#1
Hello fellow guitarists!

I play acoustic guitar and I haven't played in the standard tuning for a very long time. I've tuned my guitar to B F# D F# A C# (low to high) and I've composed quite a few songs in this tuning, but I have a problem. It doesn't sound very good, especially not the low E string. I'm using a thicker string for it but I'm not sure what it does to my guitar.

Should I buy all strings seperately for this tuning? I really appreciate some advice!
Also, if neccesarry I could tune it half a step higher to C G Eb G Bb D, if that's better?
Thank you guys
#2
have you changed the strings? couldnt really tell from the post...
if so, try ajusting the truss rod incase the neck is warped.
of course its tuned pretty low, but after a while that doesnt matter anymore either.
#3
Thanks for the response! I change my guitar strings once a month on average but the thickest string is always buzzing..
#4
"if so, try ajusting the truss rod incase the neck is warped."


Do not do this. You do not adjust your truss rod in case your neck is warped, you adjust your truss rod IF your neck is warped (and then only if you know how it is warped and how to adjust it). What good would adjusting the truss rod do for 6th string buzz on a guitar that is tuned THREE full steps down?

Use a capo and adjust your originals accordingly. That's how McKee does it.


"it's tuned pretty low but after a while that doesn't matter any more."

Huh?
#5
Quote by kiwiug
have you changed the strings? couldnt really tell from the post...
if so, try ajusting the truss rod incase the neck is warped.
of course its tuned pretty low, but after a while that doesnt matter anymore either.



Although the word "warped" is used to describe the unintended curvature of a length of wood, in guitar terminology it would imply that the neck was permanently bent (at least to the point that it could only be repaired by a luthier using steam or heat). The curvature of the neck controlled by a truss rod is called relief.

As far as recommending to someone to "try adjusting the truss rod", no, No, NO. It should only be done if you know what you are doing, using a straight edge and guages. Haphazardly adjusting the rod can cause permanent damage to the neck, body, or cause the rod nut to break.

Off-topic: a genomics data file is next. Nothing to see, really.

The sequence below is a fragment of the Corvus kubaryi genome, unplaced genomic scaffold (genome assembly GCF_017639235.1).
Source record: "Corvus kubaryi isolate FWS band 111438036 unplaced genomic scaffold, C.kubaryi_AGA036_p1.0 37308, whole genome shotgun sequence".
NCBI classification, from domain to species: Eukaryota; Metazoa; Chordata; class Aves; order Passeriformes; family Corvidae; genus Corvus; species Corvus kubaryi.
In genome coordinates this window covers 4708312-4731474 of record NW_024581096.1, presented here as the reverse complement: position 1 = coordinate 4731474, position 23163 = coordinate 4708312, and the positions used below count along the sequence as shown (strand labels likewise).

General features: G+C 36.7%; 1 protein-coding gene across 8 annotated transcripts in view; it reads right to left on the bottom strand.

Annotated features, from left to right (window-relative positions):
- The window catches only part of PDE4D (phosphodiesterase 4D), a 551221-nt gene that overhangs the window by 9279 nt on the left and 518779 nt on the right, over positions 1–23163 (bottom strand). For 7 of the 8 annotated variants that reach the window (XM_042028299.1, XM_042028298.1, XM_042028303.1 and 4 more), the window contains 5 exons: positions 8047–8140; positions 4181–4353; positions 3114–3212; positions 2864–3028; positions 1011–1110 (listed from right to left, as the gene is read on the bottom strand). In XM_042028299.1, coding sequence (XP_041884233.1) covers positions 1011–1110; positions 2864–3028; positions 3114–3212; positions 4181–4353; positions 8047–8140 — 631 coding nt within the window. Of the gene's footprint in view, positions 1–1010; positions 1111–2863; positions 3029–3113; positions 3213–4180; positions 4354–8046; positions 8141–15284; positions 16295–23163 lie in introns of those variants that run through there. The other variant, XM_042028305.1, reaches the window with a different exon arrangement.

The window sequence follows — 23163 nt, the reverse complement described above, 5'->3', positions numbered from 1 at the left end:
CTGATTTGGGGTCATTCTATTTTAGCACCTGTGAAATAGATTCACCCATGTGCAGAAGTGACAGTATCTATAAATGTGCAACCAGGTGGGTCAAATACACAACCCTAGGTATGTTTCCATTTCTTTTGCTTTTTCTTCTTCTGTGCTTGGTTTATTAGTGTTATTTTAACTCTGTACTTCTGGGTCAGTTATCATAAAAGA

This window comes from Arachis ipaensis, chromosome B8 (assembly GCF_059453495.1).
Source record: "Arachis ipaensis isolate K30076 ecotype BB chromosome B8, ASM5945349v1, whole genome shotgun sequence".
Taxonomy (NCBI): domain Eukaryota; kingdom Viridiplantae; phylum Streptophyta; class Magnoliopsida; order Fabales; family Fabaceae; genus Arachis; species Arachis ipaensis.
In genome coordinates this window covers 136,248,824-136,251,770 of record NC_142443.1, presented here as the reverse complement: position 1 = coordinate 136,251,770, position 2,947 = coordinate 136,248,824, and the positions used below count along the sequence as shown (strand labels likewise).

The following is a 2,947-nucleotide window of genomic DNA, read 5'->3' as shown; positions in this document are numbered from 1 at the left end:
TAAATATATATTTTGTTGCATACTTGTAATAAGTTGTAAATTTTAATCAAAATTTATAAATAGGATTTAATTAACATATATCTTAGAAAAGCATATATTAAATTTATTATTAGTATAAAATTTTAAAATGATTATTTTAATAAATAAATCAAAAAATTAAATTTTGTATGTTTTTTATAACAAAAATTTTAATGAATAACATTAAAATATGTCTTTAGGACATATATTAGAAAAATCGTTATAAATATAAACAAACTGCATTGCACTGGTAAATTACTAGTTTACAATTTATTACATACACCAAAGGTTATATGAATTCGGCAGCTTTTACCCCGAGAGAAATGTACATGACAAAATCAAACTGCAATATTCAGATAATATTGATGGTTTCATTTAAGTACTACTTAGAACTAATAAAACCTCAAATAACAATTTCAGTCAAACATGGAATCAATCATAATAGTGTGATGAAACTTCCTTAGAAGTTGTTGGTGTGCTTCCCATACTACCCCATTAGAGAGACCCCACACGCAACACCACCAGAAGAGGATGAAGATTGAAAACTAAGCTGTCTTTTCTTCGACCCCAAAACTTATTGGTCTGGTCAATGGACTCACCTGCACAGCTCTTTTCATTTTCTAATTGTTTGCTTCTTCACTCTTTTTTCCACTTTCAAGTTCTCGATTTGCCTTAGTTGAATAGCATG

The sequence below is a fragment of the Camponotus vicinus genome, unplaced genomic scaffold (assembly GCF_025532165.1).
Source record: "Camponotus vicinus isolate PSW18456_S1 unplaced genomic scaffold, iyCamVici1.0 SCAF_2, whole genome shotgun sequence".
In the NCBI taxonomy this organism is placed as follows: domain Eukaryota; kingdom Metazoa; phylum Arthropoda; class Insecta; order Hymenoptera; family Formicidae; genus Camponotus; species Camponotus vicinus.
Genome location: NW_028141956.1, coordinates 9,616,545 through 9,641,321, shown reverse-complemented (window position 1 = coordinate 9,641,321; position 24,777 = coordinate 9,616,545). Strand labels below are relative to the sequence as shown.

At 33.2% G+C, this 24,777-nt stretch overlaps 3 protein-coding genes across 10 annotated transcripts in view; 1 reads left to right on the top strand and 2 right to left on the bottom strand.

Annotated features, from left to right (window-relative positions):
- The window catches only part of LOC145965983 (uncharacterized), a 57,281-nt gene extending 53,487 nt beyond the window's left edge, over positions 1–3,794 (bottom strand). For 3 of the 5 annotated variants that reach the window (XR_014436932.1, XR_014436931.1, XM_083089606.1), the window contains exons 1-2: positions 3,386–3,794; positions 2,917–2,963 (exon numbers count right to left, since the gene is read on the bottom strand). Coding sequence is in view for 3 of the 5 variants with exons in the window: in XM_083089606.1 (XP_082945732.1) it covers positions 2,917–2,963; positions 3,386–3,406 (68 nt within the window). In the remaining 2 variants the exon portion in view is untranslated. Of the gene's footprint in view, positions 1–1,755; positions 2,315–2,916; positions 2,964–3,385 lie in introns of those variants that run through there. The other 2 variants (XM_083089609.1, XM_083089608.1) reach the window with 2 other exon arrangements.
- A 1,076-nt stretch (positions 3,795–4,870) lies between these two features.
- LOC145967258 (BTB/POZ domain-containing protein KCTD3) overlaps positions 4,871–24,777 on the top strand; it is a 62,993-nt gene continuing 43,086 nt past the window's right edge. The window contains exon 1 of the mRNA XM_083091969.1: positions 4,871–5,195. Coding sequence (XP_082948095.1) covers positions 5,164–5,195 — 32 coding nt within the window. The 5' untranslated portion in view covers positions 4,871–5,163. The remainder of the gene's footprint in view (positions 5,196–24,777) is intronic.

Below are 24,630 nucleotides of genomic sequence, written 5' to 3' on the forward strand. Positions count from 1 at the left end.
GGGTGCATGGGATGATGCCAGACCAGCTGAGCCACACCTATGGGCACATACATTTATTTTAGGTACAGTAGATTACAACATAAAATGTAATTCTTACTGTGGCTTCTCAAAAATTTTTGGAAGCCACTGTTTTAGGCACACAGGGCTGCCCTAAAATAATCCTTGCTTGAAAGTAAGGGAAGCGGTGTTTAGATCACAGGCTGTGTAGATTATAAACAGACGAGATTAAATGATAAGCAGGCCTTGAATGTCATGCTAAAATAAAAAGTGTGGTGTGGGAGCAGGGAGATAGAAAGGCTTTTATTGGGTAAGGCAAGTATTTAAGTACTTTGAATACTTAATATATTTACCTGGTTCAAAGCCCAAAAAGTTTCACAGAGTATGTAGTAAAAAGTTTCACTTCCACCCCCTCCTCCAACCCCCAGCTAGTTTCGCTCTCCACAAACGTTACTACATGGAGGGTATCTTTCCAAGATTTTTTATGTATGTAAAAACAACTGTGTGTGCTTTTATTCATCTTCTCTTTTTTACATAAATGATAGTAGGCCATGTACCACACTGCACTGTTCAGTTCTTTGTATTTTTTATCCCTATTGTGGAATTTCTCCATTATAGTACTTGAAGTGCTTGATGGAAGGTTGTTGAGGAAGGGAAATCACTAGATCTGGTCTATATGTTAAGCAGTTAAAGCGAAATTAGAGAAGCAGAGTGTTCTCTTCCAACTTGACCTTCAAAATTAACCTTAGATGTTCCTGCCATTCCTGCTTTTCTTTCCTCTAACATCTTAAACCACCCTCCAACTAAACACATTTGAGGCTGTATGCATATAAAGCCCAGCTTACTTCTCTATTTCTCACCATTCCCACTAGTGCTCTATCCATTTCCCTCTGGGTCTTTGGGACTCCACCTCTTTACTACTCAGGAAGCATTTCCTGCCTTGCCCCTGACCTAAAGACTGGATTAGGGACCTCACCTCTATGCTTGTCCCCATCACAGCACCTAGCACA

I'm the only player to be sponsered by 7 guitar companies not to use their products.
#6
Quote by gurreu
Hello fellow guitarists!

I play acoustic guitar and I haven't played in the standard tuning for a very long time. I've tuned my guitar to B F# D F# A C# (low to high) and I've composed quite a few songs in this tuning, but I have a problem. It doesn't sound very good, especially not the low E string. I'm using a thicker string for it but I'm not sure what it does to my guitar.

Should I buy all strings seperately for this tuning? I really appreciate some advice!
Also, if neccesarry I could tune it half a step higher to C G Eb G Bb D, if that's better?
Thank you guys



The guitar isn't going to sound very good at that low of a tuning no matter what guage your using. Most guitars are constructed and optimized to use light to medium guage strings. Tuning down that low is going to affect projection, intonation, and most likely have a fair amount of buzz.
I'm the only player to be sponsered by 7 guitar companies not to use their products.
#7
The most sensible solution is a baritone guitar for tunings that low.

Longer scale equals more string tension.

Yeah I know, guitars cost money, jus' sayin'.
#8
I have wondered why, with all these folks playing around with super-low tunings, the baritone guitar is not making a big surge in popularity.
Now mind, when I started, you never even heard of a baritone guitar, and now the music suppliers all advertise several models.

Still, I wonder if it's a fad thing... The only reason anyone "tuned down" a guitar 40 years ago was a 12-string to ease the string pull a tad, and even then they used a capo to play....To bring it back up to concert pitch.
How about buying a cheap 12-string, only applying 6-strings, and using extra-heavy gauge?